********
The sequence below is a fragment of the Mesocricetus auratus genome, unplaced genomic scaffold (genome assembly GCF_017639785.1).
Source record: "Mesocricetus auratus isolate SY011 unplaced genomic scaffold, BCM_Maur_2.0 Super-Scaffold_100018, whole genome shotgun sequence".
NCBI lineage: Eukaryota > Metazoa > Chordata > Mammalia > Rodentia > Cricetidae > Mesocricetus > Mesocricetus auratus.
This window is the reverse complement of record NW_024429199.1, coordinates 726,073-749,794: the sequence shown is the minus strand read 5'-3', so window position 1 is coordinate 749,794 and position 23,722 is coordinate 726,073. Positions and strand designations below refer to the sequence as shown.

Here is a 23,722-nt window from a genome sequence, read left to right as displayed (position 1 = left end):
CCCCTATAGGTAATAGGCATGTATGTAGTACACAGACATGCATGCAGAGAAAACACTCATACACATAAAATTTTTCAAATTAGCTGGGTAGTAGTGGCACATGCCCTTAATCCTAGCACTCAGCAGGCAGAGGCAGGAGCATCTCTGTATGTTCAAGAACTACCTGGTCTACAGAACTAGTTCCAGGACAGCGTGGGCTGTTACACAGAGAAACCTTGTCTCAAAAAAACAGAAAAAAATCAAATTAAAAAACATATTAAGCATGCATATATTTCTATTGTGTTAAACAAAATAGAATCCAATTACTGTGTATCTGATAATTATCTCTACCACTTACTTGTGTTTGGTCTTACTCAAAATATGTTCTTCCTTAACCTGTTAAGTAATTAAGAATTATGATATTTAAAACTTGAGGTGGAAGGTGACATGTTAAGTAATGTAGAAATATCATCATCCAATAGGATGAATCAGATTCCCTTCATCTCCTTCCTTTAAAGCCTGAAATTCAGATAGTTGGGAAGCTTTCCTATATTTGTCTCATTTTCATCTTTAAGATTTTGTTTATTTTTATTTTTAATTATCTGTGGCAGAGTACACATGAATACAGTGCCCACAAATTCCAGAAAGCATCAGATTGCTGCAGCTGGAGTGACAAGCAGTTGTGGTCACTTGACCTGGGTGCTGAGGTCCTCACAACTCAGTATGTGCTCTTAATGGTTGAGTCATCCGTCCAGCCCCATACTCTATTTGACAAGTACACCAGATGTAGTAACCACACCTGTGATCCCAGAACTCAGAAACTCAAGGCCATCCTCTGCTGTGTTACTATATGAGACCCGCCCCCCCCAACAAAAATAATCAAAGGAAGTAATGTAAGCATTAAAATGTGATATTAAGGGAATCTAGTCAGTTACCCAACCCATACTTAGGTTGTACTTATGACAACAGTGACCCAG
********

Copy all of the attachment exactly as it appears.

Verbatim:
The sequence below is a fragment of the Mesocricetus auratus genome, unplaced genomic scaffold (genome assembly GCF_017639785.1).
Source record: "Mesocricetus auratus isolate SY011 unplaced genomic scaffold, BCM_Maur_2.0 Super-Scaffold_100018, whole genome shotgun sequence".
NCBI lineage: Eukaryota > Metazoa > Chordata > Mammalia > Rodentia > Cricetidae > Mesocricetus > Mesocricetus auratus.
This window is the reverse complement of record NW_024429199.1, coordinates 726,073-749,794: the sequence shown is the minus strand read 5'-3', so window position 1 is coordinate 749,794 and position 23,722 is coordinate 726,073. Positions and strand designations below refer to the sequence as shown.

Here is a 23,722-nt window from a genome sequence, read left to right as displayed (position 1 = left end):
CCCCTATAGGTAATAGGCATGTATGTAGTACACAGACATGCATGCAGAGAAAACACTCATACACATAAAATTTTTCAAATTAGCTGGGTAGTAGTGGCACATGCCCTTAATCCTAGCACTCAGCAGGCAGAGGCAGGAGCATCTCTGTATGTTCAAGAACTACCTGGTCTACAGAACTAGTTCCAGGACAGCGTGGGCTGTTACACAGAGAAACCTTGTCTCAAAAAAACAGAAAAAAATCAAATTAAAAAACATATTAAGCATGCATATATTTCTATTGTGTTAAACAAAATAGAATCCAATTACTGTGTATCTGATAATTATCTCTACCACTTACTTGTGTTTGGTCTTACTCAAAATATGTTCTTCCTTAACCTGTTAAGTAATTAAGAATTATGATATTTAAAACTTGAGGTGGAAGGTGACATGTTAAGTAATGTAGAAATATCATCATCCAATAGGATGAATCAGATTCCCTTCATCTCCTTCCTTTAAAGCCTGAAATTCAGATAGTTGGGAAGCTTTCCTATATTTGTCTCATTTTCATCTTTAAGATTTTGTTTATTTTTATTTTTAATTATCTGTGGCAGAGTACACATGAATACAGTGCCCACAAATTCCAGAAAGCATCAGATTGCTGCAGCTGGAGTGACAAGCAGTTGTGGTCACTTGACCTGGGTGCTGAGGTCCTCACAACTCAGTATGTGCTCTTAATGGTTGAGTCATCCGTCCAGCCCCATACTCTATTTGACAAGTACACCAGATGTAGTAACCACACCTGTGATCCCAGAACTCAGAAACTCAAGGCCATCCTCTGCTGTGTTACTATATGAGACCCGCCCCCCCCAACAAAAATAATCAAAGGAAGTAATGTAAGCATTAAAATGTGATATTAAGGGAATCTAGTCAGTTACCCAACCCATACTTAGGTTGTACTTATGACAACAGTGACCCAG